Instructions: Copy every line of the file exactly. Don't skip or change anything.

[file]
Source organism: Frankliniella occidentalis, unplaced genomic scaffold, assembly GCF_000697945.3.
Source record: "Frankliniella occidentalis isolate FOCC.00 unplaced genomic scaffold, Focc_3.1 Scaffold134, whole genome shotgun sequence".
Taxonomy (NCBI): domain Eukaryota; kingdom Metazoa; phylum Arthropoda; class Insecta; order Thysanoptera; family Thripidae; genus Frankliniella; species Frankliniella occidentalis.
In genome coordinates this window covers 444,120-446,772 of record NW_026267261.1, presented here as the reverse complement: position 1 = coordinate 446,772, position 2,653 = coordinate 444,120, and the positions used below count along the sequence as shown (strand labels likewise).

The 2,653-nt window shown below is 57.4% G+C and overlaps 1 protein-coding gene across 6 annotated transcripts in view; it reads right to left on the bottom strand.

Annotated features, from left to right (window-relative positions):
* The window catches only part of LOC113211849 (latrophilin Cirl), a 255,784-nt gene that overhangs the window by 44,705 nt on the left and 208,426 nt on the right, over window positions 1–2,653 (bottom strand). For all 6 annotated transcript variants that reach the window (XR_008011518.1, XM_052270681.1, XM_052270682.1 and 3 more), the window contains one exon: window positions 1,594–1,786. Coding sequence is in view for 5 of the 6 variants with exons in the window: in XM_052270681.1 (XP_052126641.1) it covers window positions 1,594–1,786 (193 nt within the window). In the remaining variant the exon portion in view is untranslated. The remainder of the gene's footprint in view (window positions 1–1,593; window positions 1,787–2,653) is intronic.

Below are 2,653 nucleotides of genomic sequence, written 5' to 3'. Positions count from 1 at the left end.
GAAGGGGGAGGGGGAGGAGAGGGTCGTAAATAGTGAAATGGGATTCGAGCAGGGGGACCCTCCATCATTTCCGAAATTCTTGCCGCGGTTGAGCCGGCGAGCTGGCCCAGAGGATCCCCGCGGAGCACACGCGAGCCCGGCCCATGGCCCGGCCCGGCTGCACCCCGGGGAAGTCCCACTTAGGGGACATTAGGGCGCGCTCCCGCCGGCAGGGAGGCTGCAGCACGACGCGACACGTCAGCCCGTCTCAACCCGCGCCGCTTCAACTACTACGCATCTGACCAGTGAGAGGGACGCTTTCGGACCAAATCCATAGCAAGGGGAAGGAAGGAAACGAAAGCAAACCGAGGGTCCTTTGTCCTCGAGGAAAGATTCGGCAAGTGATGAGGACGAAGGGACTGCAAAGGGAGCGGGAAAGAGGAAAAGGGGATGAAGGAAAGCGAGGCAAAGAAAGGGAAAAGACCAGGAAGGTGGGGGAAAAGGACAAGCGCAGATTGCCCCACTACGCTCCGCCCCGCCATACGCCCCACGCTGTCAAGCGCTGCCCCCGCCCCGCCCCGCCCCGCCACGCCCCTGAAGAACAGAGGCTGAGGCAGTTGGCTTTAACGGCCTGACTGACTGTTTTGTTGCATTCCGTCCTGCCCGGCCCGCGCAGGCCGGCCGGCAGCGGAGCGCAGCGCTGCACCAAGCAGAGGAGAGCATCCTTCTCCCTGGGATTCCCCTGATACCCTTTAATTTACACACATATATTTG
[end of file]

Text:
Source organism: Frankliniella occidentalis, unplaced genomic scaffold, assembly GCF_000697945.3.
Source record: "Frankliniella occidentalis isolate FOCC.00 unplaced genomic scaffold, Focc_3.1 Scaffold134, whole genome shotgun sequence".
Taxonomy (NCBI): domain Eukaryota; kingdom Metazoa; phylum Arthropoda; class Insecta; order Thysanoptera; family Thripidae; genus Frankliniella; species Frankliniella occidentalis.
In genome coordinates this window covers 444,120-446,772 of record NW_026267261.1, presented here as the reverse complement: position 1 = coordinate 446,772, position 2,653 = coordinate 444,120, and the positions used below count along the sequence as shown (strand labels likewise).

The 2,653-nt window shown below is 57.4% G+C and overlaps 1 protein-coding gene across 6 annotated transcripts in view; it reads right to left on the bottom strand.

Annotated features, from left to right (window-relative positions):
* The window catches only part of LOC113211849 (latrophilin Cirl), a 255,784-nt gene that overhangs the window by 44,705 nt on the left and 208,426 nt on the right, over window positions 1–2,653 (bottom strand). For all 6 annotated transcript variants that reach the window (XR_008011518.1, XM_052270681.1, XM_052270682.1 and 3 more), the window contains one exon: window positions 1,594–1,786. Coding sequence is in view for 5 of the 6 variants with exons in the window: in XM_052270681.1 (XP_052126641.1) it covers window positions 1,594–1,786 (193 nt within the window). In the remaining variant the exon portion in view is untranslated. The remainder of the gene's footprint in view (window positions 1–1,593; window positions 1,787–2,653) is intronic.

Below are 2,653 nucleotides of genomic sequence, written 5' to 3'. Positions count from 1 at the left end.
GAAGGGGGAGGGGGAGGAGAGGGTCGTAAATAGTGAAATGGGATTCGAGCAGGGGGACCCTCCATCATTTCCGAAATTCTTGCCGCGGTTGAGCCGGCGAGCTGGCCCAGAGGATCCCCGCGGAGCACACGCGAGCCCGGCCCATGGCCCGGCCCGGCTGCACCCCGGGGAAGTCCCACTTAGGGGACATTAGGGCGCGCTCCCGCCGGCAGGGAGGCTGCAGCACGACGCGACACGTCAGCCCGTCTCAACCCGCGCCGCTTCAACTACTACGCATCTGACCAGTGAGAGGGACGCTTTCGGACCAAATCCATAGCAAGGGGAAGGAAGGAAACGAAAGCAAACCGAGGGTCCTTTGTCCTCGAGGAAAGATTCGGCAAGTGATGAGGACGAAGGGACTGCAAAGGGAGCGGGAAAGAGGAAAAGGGGATGAAGGAAAGCGAGGCAAAGAAAGGGAAAAGACCAGGAAGGTGGGGGAAAAGGACAAGCGCAGATTGCCCCACTACGCTCCGCCCCGCCATACGCCCCACGCTGTCAAGCGCTGCCCCCGCCCCGCCCCGCCCCGCCACGCCCCTGAAGAACAGAGGCTGAGGCAGTTGGCTTTAACGGCCTGACTGACTGTTTTGTTGCATTCCGTCCTGCCCGGCCCGCGCAGGCCGGCCGGCAGCGGAGCGCAGCGCTGCACCAAGCAGAGGAGAGCATCCTTCTCCCTGGGATTCCCCTGATACCCTTTAATTTACACACATATATTTG